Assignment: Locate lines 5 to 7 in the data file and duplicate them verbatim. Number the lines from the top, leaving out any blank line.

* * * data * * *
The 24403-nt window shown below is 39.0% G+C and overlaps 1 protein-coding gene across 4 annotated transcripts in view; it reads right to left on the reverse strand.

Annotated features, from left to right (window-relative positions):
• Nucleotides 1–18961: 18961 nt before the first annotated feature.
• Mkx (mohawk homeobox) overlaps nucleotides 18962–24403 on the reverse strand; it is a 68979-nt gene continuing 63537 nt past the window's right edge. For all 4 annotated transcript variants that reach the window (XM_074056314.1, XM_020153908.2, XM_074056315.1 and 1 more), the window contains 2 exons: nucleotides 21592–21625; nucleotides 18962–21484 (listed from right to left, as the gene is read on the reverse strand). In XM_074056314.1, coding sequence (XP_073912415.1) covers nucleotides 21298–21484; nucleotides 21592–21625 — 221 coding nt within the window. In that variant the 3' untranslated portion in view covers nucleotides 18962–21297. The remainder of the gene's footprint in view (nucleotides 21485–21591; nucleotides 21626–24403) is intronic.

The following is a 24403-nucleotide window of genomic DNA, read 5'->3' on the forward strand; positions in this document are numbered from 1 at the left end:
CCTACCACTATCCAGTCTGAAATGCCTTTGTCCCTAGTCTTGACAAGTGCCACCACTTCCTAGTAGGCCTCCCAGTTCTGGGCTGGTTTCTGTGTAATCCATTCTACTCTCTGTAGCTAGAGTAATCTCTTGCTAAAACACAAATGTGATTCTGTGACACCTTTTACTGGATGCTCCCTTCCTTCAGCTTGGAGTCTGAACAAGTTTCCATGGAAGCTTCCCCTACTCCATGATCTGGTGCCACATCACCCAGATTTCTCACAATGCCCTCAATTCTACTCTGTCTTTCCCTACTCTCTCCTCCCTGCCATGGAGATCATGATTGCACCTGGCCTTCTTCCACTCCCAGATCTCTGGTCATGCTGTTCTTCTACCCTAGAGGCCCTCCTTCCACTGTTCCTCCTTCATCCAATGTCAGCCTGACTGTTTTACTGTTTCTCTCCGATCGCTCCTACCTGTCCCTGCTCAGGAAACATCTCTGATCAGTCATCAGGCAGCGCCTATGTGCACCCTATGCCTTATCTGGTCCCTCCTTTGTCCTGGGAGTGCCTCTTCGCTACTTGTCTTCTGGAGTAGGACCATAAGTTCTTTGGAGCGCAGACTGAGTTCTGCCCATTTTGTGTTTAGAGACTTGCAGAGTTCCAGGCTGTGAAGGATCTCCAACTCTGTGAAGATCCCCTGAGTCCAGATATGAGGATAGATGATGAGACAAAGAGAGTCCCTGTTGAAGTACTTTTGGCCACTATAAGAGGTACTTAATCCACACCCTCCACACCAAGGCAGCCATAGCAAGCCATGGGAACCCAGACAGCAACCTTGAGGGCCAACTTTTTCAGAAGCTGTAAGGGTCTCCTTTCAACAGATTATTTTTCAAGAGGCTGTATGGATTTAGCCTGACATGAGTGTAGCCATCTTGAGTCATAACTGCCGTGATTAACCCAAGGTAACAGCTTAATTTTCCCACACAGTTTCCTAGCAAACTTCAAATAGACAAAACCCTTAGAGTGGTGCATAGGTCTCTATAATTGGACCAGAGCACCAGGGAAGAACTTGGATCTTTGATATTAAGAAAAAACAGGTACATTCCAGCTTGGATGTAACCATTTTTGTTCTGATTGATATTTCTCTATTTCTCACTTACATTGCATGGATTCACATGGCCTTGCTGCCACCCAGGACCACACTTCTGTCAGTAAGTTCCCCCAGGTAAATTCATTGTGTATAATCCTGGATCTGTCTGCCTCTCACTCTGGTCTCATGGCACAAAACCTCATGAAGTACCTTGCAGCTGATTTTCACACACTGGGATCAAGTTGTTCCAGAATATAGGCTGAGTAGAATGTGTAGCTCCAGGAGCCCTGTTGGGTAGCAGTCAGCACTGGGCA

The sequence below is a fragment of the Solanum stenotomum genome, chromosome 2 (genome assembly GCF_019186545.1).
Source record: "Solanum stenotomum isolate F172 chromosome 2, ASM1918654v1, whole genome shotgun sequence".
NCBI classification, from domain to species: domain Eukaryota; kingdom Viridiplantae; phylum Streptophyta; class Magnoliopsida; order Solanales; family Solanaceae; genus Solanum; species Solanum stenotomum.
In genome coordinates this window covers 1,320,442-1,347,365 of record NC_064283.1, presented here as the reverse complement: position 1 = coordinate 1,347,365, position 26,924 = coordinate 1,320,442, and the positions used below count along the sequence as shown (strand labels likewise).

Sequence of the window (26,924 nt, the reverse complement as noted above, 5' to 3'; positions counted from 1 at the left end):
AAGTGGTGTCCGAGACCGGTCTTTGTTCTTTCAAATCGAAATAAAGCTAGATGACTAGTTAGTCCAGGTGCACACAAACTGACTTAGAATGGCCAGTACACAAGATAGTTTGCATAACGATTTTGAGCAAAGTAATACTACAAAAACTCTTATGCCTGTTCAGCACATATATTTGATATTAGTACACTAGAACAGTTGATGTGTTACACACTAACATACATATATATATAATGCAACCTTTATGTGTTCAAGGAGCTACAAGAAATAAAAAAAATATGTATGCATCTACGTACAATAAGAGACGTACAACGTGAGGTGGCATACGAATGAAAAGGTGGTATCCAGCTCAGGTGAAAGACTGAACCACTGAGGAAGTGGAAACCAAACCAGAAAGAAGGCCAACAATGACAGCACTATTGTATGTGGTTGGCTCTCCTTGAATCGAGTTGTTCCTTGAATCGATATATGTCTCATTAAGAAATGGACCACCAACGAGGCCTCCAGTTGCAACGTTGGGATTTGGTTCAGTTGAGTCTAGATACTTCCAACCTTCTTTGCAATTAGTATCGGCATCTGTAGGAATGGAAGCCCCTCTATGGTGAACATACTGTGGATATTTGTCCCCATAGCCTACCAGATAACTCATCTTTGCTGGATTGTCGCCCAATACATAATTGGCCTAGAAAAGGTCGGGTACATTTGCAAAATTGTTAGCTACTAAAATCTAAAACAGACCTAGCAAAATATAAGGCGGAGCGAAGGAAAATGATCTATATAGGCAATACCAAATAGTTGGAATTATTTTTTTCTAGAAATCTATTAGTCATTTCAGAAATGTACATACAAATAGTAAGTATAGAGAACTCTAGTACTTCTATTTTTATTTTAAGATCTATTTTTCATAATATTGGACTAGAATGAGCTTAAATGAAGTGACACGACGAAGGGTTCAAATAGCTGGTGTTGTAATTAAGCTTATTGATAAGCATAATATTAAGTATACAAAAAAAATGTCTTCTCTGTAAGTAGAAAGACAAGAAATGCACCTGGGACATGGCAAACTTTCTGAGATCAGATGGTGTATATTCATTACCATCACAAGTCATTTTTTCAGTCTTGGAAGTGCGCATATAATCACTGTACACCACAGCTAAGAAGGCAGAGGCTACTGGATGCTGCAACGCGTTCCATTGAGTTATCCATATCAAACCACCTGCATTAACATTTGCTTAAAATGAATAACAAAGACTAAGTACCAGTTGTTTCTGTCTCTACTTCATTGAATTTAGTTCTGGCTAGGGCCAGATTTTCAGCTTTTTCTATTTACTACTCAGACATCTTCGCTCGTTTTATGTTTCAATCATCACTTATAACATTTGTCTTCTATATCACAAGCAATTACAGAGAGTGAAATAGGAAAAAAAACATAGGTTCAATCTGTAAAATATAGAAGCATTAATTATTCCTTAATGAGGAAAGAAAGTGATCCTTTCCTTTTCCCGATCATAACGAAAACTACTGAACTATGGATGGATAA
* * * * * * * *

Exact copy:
The following is a 24403-nucleotide window of genomic DNA, read 5'->3' on the forward strand; positions in this document are numbered from 1 at the left end:
CCTACCACTATCCAGTCTGAAATGCCTTTGTCCCTAGTCTTGACAAGTGCCACCACTTCCTAGTAGGCCTCCCAGTTCTGGGCTGGTTTCTGTGTAATCCATTCTACTCTCTGTAGCTAGAGTAATCTCTTGCTAAAACACAAATGTGATTCTGTGACACCTTTTACTGGATGCTCCCTTCCTTCAGCTTGGAGTCTGAACAAGTTTCCATGGAAGCTTCCCCTACTCCATGATCTGGTGCCACATCACCCAGATTTCTCACAATGCCCTCAATTCTACTCTGTCTTTCCCTACTCTCTCCTCCCTGCCATGGAGATCATGATTGCACCTGGCCTTCTTCCACTCCCAGATCTCTGGTCATGCTGTTCTTCTACCCTAGAGGCCCTCCTTCCACTGTTCCTCCTTCATCCAATGTCAGCCTGACTGTTTTACTGTTTCTCTCCGATCGCTCCTACCTGTCCCTGCTCAGGAAACATCTCTGATCAGTCATCAGGCAGCGCCTATGTGCACCCTATGCCTTATCTGGTCCCTCCTTTGTCCTGGGAGTGCCTCTTCGCTACTTGTCTTCTGGAGTAGGACCATAAGTTCTTTGGAGCGCAGACTGAGTTCTGCCCATTTTGTGTTTAGAGACTTGCAGAGTTCCAGGCTGTGAAGGATCTCCAACTCTGTGAAGATCCCCTGAGTCCAGATATGAGGATAGATGATGAGACAAAGAGAGTCCCTGTTGAAGTACTTTTGGCCACTATAAGAGGTACTTAATCCACACCCTCCACACCAAGGCAGCCATAGCAAGCCATGGGAACCCAGACAGCAACCTTGAGGGCCAACTTTTTCAGAAGCTGTAAGGGTCTCCTTTCAACAGATTATTTTTCAAGAGGCTGTATGGATTTAGCCTGACATGAGTGTAGCCATCTTGAGTCATAACTGCCGTGATTAACCCAAGGTAACAGCTTAATTTTCCCACACAGTTTCCTAGCAAACTTCAAATAGACAAAACCCTTAGAGTGGTGCATAGGTCTCTATAATTGGACCAGAGCACCAGGGAAGAACTTGGATCTTTGATATTAAGAAAAAACAGGTACATTCCAGCTTGGATGTAACCATTTTTGTTCTGATTGATATTTCTCTATTTCTCACTTACATTGCATGGATTCACATGGCCTTGCTGCCACCCAGGACCACACTTCTGTCAGTAAGTTCCCCCAGGTAAATTCATTGTGTATAATCCTGGATCTGTCTGCCTCTCACTCTGGTCTCATGGCACAAAACCTCATGAAGTACCTTGCAGCTGATTTTCACACACTGGGATCAAGTTGTTCCAGAATATAGGCTGAGTAGAATGTGTAGCTCCAGGAGCCCTGTTGGGTAGCAGTCAGCACTGGGCA

The sequence below is a fragment of the Solanum stenotomum genome, chromosome 2 (genome assembly GCF_019186545.1).